As I visit other homeschooling blogs, I love to be encouraged and inspired in a very practical way. I’ve seen all sorts of posts written from various perspectives on homeschooling- moms of special needs kids are very helpful as are moms of gifted children. I love to read how each of us is suited for the children we teach and what’s been successful along the way. One niche I find curiously missing is the helpful hints for moms of smart, sometimes motivated students. Maybe it’s because no one has figured it out yet. Or perhaps moms are too embarrassed to blog about the topic. Today, I’m doing it.
First, let me say that I have my 14yo’s permission to write about him. Ethan is an accelerated learner, tests well, learns things with little effort– especially up until now (think high school chemistry- which does require a little time), and is that quintessential boy who doesn’t often put his best effort into a project- the first time. He’s a fantastic kid with many talents. He has his dad’s superpower of remembering whatever he reads which is so handy in the real world. I love to watch him grow in leadership skills and responsibility and I adore the glimpses I get of the man he is becoming!
He comes by the effort thing honestly. Dan was the same way. My husband is a bright, motivated, successful chemical engineer. He approaches everything he does with excellence. He wants to be certain that anything with his name on it, represents him well. It wasn’t always this way though. Like Ethan, Dan learned things with very little effort. By the time he went to college at Virginia Tech, he lacked the work ethic he needed to be successful. He knew he was smart enough and didn’t want to work hard enough. As a result, he ultimately failed out. This story does have a happy ending. He continued to work for a professor on campus and he had some good mentors (and his parents prayed A LOT) who influenced him to return to school and finish well. Dan graduated from Virginia Tech, was hired to work in the semiconductor industry and left there to work full time as an engineer at Cornell University while working on his graduate degree part time. From being asked to take an academic break to finishing a graduate degree from an Ivy League University, Dan’s story had some plot twists.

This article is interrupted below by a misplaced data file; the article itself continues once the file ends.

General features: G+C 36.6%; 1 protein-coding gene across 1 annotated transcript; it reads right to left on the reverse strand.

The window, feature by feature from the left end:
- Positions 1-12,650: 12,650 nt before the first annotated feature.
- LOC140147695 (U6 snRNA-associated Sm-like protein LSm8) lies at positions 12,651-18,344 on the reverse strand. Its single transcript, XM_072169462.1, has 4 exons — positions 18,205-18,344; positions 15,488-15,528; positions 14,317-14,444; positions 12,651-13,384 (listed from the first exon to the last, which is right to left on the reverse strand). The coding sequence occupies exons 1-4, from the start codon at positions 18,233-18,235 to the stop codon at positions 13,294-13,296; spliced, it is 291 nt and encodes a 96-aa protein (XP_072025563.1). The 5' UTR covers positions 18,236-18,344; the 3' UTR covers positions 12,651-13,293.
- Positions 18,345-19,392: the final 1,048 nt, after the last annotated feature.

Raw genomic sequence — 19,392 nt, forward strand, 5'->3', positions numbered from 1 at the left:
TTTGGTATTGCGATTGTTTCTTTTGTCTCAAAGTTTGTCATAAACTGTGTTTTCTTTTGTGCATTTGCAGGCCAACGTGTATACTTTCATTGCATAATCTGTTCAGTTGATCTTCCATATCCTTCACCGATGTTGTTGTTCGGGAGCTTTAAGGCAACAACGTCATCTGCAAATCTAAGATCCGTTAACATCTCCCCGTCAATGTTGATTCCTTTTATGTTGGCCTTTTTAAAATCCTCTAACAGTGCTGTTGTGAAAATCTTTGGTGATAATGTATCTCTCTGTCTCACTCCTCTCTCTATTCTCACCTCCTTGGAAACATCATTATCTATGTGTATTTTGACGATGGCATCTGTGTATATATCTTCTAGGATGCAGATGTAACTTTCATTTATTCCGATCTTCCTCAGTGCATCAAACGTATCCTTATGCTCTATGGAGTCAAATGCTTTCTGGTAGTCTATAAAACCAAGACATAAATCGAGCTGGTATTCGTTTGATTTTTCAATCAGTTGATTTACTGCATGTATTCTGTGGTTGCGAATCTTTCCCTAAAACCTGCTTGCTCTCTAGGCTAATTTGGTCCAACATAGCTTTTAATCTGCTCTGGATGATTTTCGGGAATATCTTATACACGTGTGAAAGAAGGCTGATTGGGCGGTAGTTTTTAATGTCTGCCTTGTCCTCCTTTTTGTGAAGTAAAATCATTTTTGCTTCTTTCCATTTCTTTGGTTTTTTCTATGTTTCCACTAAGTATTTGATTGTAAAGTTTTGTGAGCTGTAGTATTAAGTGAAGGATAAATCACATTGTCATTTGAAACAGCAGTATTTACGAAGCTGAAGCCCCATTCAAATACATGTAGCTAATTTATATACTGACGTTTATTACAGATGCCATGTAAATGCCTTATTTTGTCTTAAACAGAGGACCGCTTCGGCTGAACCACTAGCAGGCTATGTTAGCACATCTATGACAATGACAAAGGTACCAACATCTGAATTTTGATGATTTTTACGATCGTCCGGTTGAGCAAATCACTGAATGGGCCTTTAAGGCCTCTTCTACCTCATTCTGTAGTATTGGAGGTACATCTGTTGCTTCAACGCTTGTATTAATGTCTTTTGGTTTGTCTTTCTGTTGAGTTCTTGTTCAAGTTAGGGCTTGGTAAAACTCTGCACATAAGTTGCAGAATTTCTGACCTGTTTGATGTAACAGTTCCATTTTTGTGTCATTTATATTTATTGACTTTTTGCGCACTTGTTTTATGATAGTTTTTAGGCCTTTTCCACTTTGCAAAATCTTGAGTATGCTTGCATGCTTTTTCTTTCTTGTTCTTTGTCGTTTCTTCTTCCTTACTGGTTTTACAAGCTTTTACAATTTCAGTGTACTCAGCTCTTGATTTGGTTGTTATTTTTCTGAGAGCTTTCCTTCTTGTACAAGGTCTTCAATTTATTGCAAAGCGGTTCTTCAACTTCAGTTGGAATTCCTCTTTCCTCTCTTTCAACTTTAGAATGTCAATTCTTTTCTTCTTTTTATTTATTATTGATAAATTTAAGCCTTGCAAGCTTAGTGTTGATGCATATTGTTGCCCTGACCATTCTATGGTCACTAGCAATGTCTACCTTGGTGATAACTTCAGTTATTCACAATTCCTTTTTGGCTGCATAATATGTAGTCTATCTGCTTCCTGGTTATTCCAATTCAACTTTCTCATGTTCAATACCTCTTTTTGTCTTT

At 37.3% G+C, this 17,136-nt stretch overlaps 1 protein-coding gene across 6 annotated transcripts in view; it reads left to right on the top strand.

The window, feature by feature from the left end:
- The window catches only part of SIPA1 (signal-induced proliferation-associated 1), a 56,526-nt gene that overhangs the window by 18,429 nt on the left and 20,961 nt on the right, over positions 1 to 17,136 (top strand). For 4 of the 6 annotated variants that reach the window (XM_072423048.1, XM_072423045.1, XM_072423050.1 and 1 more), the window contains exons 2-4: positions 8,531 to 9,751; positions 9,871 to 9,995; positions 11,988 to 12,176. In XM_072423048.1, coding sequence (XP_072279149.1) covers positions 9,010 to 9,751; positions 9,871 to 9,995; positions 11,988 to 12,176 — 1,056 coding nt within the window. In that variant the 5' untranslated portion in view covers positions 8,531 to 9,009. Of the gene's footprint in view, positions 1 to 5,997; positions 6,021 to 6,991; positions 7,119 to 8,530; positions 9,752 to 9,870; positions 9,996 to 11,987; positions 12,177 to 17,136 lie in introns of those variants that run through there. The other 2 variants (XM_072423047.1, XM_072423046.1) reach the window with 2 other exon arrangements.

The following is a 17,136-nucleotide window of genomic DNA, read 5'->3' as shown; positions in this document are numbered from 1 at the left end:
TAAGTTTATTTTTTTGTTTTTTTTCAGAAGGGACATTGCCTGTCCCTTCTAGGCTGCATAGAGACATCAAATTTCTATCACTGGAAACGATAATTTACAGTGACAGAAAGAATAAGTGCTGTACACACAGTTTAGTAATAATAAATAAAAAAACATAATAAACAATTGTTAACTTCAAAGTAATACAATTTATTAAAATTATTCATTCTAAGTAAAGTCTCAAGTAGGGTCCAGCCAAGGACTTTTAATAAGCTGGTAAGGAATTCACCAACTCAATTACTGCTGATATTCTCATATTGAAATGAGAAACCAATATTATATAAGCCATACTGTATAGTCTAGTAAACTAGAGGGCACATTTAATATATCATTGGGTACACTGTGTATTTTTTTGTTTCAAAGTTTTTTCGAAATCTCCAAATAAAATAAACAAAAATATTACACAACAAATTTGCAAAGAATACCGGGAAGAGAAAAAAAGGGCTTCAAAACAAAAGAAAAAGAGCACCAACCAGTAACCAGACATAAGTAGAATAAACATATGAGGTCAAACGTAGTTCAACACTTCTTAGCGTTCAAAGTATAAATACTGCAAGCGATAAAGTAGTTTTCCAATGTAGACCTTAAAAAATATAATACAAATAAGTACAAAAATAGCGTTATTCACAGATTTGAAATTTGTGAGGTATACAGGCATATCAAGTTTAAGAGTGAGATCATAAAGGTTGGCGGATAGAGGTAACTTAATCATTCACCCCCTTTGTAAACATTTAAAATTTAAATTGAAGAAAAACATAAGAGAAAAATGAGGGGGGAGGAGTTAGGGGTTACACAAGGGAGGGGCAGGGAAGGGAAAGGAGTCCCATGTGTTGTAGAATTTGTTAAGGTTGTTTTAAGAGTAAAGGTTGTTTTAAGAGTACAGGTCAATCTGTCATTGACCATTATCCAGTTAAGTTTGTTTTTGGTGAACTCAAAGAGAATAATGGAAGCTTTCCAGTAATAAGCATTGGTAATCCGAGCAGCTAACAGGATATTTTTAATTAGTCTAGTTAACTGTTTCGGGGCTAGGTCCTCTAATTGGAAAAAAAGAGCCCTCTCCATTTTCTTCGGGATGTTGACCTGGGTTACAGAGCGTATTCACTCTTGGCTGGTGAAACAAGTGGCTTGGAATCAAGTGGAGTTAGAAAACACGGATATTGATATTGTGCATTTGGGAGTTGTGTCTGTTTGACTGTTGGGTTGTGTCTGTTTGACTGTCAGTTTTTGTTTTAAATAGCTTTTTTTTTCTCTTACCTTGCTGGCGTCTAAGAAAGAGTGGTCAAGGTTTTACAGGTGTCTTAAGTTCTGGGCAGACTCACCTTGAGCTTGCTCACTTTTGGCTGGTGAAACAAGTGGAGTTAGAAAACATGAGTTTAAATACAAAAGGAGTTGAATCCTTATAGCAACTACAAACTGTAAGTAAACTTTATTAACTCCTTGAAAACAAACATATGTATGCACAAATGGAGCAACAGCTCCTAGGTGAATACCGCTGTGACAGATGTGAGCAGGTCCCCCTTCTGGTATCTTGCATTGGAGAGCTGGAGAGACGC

I was the opposite. I got an A- in my first graduate class and decided then that no professor would have to even consider that I might not have an A. There would be no mistake. I graduated with a 4.0, having missed only two points all semester in one of the most difficult classes in the degree. Translation: I don’t get not trying to do your best!
But, Dan does. He knows it intimately and that’s why he is so fervently opposed to it. We don’t know how this will turn out, but we are working to challenge him and to give him the tools for making good choices. And we’re praying. A LOT.
Our goal with Ethan, given his personality, is to help him take responsibility for his own learning NOW and to learn the hard lessons while the consequences aren’t as dire. It’s the reason we started homeschooling in the first place. If we can help him to avoid waiting that long to spark his internal motivation, we’ll have a win.
We want to influence the change in the mindset that says, “I don’t have to work my hardest because this is easy.” Our mission: To get him to erase the words “good enough” from his vernacular!
So, how do you homeschool a high schooler who is a very bright and an occasionally very motivated student?
Remember that habits instilled by you early on may not be the ones your children hold on to for their own.
This one is important because when you find yourself with a teen who isn’t internally motivated, you wonder what happened to all those things you taught him when he was young. As lovely as habit formation is in the early years with homeschooling, you will find your learners taking on their own style as they grow more independent. More importantly, their style may not match yours!
Don’t get me wrong…good habits are important and worthwhile to teach. Often their influence will resurface later on in life, but while this phase is in high gear you’ll need to remember to let them grow. And figure it out on their own. With your influence.
Be relentless in teaching responsibility through school work- and in all areas.
I always said teaching public middle school was mostly teaching responsibility and work habits and not so much content. Part of that is because of the age. Starting in middle school, the expectations are higher for the kids and it takes time for them to get used to it. It takes time for their parents to get used to it.